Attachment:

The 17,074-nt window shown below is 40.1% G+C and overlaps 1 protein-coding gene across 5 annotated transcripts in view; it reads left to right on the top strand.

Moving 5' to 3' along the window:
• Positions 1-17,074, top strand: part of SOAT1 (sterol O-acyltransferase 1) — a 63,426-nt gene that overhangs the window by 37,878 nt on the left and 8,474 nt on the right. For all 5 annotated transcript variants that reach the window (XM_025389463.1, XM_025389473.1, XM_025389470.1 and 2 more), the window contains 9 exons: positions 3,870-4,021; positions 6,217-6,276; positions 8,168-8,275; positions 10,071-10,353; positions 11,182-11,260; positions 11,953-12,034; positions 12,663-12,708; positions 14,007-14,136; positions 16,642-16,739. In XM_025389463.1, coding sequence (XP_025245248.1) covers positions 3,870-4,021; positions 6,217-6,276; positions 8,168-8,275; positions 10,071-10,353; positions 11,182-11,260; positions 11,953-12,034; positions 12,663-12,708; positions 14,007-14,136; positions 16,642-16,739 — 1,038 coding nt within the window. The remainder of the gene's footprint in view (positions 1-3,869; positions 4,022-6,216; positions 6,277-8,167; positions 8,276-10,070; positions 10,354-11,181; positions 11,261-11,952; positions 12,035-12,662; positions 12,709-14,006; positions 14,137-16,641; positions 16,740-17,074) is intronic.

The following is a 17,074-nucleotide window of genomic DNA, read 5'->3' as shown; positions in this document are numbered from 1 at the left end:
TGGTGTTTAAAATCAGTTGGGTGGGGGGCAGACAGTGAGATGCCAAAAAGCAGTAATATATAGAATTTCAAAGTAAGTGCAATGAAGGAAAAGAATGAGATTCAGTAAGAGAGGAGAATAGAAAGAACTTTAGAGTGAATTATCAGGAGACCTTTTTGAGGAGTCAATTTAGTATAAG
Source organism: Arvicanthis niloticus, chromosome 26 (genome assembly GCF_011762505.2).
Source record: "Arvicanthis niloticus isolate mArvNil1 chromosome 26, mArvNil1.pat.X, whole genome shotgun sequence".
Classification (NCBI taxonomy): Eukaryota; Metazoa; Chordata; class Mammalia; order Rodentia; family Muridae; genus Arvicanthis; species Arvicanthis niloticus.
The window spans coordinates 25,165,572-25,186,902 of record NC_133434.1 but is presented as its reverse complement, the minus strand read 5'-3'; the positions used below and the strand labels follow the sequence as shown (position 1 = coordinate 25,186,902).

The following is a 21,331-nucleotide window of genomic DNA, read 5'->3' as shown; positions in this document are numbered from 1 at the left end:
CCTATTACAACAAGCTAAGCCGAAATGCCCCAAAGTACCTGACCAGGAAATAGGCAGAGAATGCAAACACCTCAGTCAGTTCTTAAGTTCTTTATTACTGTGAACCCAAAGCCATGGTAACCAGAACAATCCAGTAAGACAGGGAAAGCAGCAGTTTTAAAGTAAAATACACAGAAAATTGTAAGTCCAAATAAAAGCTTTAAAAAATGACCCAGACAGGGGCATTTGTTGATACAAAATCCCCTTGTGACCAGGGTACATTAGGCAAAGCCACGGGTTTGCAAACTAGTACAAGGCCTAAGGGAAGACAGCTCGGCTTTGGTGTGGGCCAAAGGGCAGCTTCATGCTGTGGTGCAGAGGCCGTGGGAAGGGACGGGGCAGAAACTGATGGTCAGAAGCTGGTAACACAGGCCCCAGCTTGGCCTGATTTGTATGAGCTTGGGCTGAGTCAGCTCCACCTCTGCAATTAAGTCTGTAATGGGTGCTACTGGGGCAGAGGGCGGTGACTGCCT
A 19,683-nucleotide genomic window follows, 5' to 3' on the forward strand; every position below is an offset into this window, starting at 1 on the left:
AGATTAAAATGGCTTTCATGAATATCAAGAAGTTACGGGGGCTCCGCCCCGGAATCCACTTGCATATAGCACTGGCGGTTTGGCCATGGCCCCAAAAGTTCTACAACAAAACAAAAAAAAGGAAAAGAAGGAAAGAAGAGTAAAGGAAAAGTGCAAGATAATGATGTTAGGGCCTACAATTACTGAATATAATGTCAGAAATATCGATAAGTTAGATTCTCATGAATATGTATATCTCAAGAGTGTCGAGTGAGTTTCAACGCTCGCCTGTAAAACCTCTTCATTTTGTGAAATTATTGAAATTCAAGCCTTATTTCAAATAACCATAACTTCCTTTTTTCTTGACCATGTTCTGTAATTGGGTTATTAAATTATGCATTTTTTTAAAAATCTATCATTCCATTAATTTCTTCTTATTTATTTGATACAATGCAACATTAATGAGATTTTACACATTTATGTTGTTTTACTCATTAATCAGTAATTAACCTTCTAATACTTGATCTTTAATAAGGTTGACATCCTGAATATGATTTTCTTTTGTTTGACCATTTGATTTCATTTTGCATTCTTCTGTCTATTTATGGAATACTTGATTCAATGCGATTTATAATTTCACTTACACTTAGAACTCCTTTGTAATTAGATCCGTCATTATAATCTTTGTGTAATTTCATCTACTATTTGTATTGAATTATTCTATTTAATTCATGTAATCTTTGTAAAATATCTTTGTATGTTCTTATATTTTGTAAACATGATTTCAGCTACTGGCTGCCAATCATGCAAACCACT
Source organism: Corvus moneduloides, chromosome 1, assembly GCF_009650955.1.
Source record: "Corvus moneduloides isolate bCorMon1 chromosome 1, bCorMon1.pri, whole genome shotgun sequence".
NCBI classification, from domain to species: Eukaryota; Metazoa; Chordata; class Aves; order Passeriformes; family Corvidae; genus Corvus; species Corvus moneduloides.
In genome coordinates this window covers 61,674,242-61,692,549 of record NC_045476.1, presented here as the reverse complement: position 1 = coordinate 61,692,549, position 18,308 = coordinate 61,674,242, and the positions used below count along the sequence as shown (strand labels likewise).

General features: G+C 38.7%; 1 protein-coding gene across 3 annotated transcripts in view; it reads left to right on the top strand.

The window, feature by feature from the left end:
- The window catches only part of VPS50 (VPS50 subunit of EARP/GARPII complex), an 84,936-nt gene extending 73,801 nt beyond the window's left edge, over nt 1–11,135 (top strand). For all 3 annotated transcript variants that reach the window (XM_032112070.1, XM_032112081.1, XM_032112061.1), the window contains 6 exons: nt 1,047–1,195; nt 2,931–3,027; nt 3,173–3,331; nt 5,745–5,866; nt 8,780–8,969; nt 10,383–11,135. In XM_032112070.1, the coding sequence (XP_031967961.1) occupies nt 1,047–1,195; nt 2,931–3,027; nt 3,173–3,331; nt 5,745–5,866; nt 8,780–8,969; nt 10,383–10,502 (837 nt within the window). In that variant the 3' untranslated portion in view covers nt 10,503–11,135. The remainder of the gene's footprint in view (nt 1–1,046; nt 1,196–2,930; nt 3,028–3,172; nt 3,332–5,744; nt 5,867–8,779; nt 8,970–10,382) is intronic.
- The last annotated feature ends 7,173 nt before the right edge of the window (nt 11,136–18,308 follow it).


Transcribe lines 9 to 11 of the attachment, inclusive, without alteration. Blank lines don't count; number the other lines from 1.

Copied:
The window spans coordinates 25,165,572-25,186,902 of record NC_133434.1 but is presented as its reverse complement, the minus strand read 5'-3'; the positions used below and the strand labels follow the sequence as shown (position 1 = coordinate 25,186,902).

The following is a 21,331-nucleotide window of genomic DNA, read 5'->3' as shown; positions in this document are numbered from 1 at the left end:
CCTATTACAACAAGCTAAGCCGAAATGCCCCAAAGTACCTGACCAGGAAATAGGCAGAGAATGCAAACACCTCAGTCAGTTCTTAAGTTCTTTATTACTGTGAACCCAAAGCCATGGTAACCAGAACAATCCAGTAAGACAGGGAAAGCAGCAGTTTTAAAGTAAAATACACAGAAAATTGTAAGTCCAAATAAAAGCTTTAAAAAATGACCCAGACAGGGGCATTTGTTGATACAAAATCCCCTTGTGACCAGGGTACATTAGGCAAAGCCACGGGTTTGCAAACTAGTACAAGGCCTAAGGGAAGACAGCTCGGCTTTGGTGTGGGCCAAAGGGCAGCTTCATGCTGTGGTGCAGAGGCCGTGGGAAGGGACGGGGCAGAAACTGATGGTCAGAAGCTGGTAACACAGGCCCCAGCTTGGCCTGATTTGTATGAGCTTGGGCTGAGTCAGCTCCACCTCTGCAATTAAGTCTGTAATGGGTGCTACTGGGGCAGAGGGCGGTGACTGCCT